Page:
Department of Health Skip to content

Please note that this website has a UK government access keys system.

You are here:

Repeat prescribing systems

Repeat prescribing accounts for 60-70% of prescription costs and 80% of prescription items in primary care.

'Fundamental to this is a system for the continuing assessment of the condition being treated, and of the treatment ... taking into account whether the treatment is being delivered in the most appropriate manner, in appropriate quantities, and being used by the patient as intended.' National Prescribing Centre 2004

As well as affecting ease of accessing medicines for patients, repeat prescribing systems have an important role in ensuring the review of patients' medicines, patient safety and in minimising wastage of medicines. A good repeat prescribing system would provide a trigger for a full review of patients' medicines by a doctor after a specified number of repeats. The review provides an opportunity to change, continue or stop treatment.

Ordering prescriptions

Patients order their repeat prescription from the surgery, usually by posting a repeat order slip or by calling at the surgery and handing the slip to reception staff. Some patients order all the medicines on their repeat list every time, even if they are not always needed. They may worry that if a medicine is thought not to be used, the surgery will remove it from their repeat list and they will not be able to order it again, or it becomes too complicated to remember when to order which item.

Prescription frequency, patient safety and convenience

Repeat prescriptions are generally given for periods of between one and three months, sometimes longer. Some patients would prefer to have a prescription that covers the longest period so they do not have to visit the surgery so often.

'I've been on insulin for ten years now. My diabetes is under control. I won't be stopping the insulin and I go to the hospital to see the specialist. So why does my GP insist on only giving one month's supply of insulin at a time? I could easily manage six months' worth. It's a waste of time.'  (Woman aged 24 with diabetes)

The frequency of repeat prescriptions should balance patient convenience with clinical appropriateness, cost-effectiveness and patient safety. For example, where a patient's condition is stable, it may be appropriate to issue prescriptions for longer periods and this should be discussed and agreed with the patient. Long repeats can lead to waste if treatment is changed or stopped or is not tolerated because of side-effects. It also means that patients may not be reviewed for long periods.

Repeat dispensing makes it possible for patients to get their repeat medicines for up to a year from their community pharmacy without having to contact their GP surgery. On each occasion, the community pharmacist checks that the medicines are still needed and are being used appropriately, to avoid dispensing medicines that will not be used. Evidence from previous pilot studies has shown that repeat dispensing helps reduce waste.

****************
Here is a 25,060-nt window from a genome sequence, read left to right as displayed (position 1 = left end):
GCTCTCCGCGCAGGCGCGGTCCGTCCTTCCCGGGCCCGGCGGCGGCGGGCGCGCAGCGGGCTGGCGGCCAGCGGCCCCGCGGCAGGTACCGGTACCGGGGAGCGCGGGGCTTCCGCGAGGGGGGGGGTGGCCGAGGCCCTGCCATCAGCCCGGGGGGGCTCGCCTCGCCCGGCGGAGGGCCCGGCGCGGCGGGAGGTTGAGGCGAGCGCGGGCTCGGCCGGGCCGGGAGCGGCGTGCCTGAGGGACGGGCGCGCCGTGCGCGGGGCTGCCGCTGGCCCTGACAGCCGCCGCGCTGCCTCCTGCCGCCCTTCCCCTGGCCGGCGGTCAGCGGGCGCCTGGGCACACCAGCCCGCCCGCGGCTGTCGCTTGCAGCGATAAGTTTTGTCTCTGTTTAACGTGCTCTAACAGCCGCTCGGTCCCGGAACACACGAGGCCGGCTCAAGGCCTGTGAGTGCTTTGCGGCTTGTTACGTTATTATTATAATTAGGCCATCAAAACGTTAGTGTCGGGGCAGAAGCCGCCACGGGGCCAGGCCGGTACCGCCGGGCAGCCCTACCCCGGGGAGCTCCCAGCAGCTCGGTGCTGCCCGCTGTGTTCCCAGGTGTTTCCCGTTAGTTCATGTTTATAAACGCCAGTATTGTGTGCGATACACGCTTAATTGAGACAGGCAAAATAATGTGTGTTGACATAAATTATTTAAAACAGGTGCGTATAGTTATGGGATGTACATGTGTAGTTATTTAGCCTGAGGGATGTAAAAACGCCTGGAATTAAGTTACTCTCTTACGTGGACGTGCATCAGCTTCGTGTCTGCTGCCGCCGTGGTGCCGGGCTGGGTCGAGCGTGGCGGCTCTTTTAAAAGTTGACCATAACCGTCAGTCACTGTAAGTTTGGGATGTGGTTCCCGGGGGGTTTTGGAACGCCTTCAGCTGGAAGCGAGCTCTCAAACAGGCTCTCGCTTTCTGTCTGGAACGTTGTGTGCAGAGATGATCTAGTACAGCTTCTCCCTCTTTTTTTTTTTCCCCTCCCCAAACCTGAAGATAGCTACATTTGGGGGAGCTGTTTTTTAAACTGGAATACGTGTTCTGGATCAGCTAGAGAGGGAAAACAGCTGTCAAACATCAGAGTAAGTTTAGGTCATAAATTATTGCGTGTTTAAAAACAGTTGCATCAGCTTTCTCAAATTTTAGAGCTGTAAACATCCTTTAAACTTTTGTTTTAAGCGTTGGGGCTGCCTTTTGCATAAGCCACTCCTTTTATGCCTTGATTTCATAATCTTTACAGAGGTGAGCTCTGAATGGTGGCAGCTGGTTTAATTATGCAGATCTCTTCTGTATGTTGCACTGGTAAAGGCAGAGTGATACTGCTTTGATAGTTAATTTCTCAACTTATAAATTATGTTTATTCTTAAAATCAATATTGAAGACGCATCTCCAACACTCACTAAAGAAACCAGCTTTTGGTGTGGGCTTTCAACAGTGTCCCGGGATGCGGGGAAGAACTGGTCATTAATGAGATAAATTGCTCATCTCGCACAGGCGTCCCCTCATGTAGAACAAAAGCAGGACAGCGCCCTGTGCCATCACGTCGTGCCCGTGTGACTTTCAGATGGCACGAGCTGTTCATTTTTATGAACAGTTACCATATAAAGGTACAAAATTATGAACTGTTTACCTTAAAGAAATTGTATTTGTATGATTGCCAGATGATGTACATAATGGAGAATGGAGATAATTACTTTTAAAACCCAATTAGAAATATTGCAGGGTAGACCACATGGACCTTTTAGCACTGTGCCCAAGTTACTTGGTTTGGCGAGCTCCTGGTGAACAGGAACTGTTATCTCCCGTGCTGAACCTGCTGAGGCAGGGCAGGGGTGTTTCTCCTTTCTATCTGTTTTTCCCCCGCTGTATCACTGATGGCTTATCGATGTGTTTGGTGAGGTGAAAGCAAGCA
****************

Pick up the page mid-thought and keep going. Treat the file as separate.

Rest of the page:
Repeat dispensing can also make it easier for patients with chronic conditions to obtain repeat prescriptions, speeding up services and relieving pressure on GP surgeries. It is also an opportunity to make better use of pharmacists' skills by helping patients get the most out of their medicines. The new proposed pharmacy contractual framework that is being negotiated is expected to include repeat dispensing within the essential service component provided by all pharmacies.

Medicines wastage

It is estimated that up to 10% of all medicines prescribed are wasted. Patients are sometimes blamed for causing waste when in fact there are several reasons why medicines are wasted.

Reason for unused medicine

Underlying cause

Treatment changed

Hospital after admission
Hospital at outpatient clinic
Hospital discharge
Medicine not tolerated by the patient
Prescription quantities not synchronised Repeat prescribing system

Patient died


Patient decides to use medicine intermittently or not at all

Patient - side-effects; perceived lack of intermittently or not at all efficacy and need; medicine does not fit with daily activities; medicine dose not fit with patient's beliefs.

Medicines returned to pharmacies cannot be used again. The Royal Pharmaceutical Society's Code of Ethics for pharmacists states that 'medicines returned to a pharmacy from a patient's home, a nursing or residential home must not be supplied to any other patient'. These medicines cannot be used again and have to be destroyed. The reason is that once the medicine has left the pharmacy, storage conditions cannot be guaranteed. Some medicines are sensitive to heat, light or moisture and can become less effective if not stored properly. It is also not possible to guarantee the quality of medicines on physical inspection alone.

Pharmacy prescription collection schemes

Many pharmacies have a system for collecting repeat prescriptions from local surgeries for their regular patients. Although community pharmacies have practice leaflets outlining available services, not all patients know this service is available.

Access keys